The Culver City council voted unanimously to direct city staff to draft an ordinance prohibiting restaurants, grocers, and other retailers from using polystyrene foam products. Polystyrene foam—not to be confused with Styrofoam, a registered trademark of the Dow Chemical Company—is used most often for products like clamshell carryout containers, coffee cups, and lids. It can be easily identified by the #6 symbol that is stamped on the products.
However, restaurant owners argue that any foam ban would cost them more money, in turn forcing them to raise prices for customers. Many restaurants use polystyrene foam containers because they are more durable and dependable than alternatives.
Bradley Pham, owner of Ekkamai Thai, wrote that he expected alternative materials to cost him $25,000 more per year. Jeff Paul, owner of the Outdoor Grill, put that figure at $40,000. Reports estimate that the ban will affect roughly 340 businesses, including restaurants, food trucks, hotels, catering firms, farmers’ markets, and more.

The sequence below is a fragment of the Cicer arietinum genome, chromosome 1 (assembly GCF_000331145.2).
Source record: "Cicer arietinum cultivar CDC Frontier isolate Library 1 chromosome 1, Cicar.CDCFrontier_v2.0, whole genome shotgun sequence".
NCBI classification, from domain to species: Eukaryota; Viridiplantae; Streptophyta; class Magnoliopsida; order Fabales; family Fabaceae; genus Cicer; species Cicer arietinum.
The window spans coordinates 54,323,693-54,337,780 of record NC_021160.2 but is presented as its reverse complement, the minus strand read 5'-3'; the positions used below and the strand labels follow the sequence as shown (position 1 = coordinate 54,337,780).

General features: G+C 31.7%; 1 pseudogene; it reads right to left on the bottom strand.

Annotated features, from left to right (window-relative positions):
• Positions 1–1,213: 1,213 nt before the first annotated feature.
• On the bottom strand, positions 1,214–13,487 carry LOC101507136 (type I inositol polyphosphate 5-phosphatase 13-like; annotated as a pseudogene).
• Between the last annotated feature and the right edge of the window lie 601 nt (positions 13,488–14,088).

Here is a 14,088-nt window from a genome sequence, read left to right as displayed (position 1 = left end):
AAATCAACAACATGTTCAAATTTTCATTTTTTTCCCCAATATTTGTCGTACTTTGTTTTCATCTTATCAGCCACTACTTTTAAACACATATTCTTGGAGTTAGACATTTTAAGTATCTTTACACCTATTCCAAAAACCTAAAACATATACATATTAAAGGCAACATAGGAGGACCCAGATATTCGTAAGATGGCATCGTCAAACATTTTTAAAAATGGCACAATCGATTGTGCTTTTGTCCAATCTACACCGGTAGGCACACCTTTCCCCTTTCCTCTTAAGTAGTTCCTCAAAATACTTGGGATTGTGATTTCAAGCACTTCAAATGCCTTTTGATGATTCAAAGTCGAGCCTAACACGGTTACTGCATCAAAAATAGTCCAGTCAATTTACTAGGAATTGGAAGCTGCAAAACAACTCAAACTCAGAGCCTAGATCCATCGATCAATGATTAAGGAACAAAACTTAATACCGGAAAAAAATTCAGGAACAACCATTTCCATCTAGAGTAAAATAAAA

Critics of the ban are also urging the city to focus on recycling efforts instead of an outright ban.
“Rather than banning a product that can be easily disposed of, in the proper receptacle, we support increased recycling and increased awareness of the need for recycling,” the California Restaurant Association wrote in an emailed statement. “Bans against food containers are an overreaction to a problem that can be solved in other ways. This ban represents yet another new cost increase for small businesses.”
Foam is already recycled in areas across the country. Recycled polystyrene foam is used to make items like rulers, surfboards, garden nursery trays, crown molding, and picture frames. Further, since polystyrene is a thermoplastic, it can be recycled over and over again.
Any ban will undoubtedly hurt small business owners and unproductively shift the conversation away from recycling, an important and feasible alternative.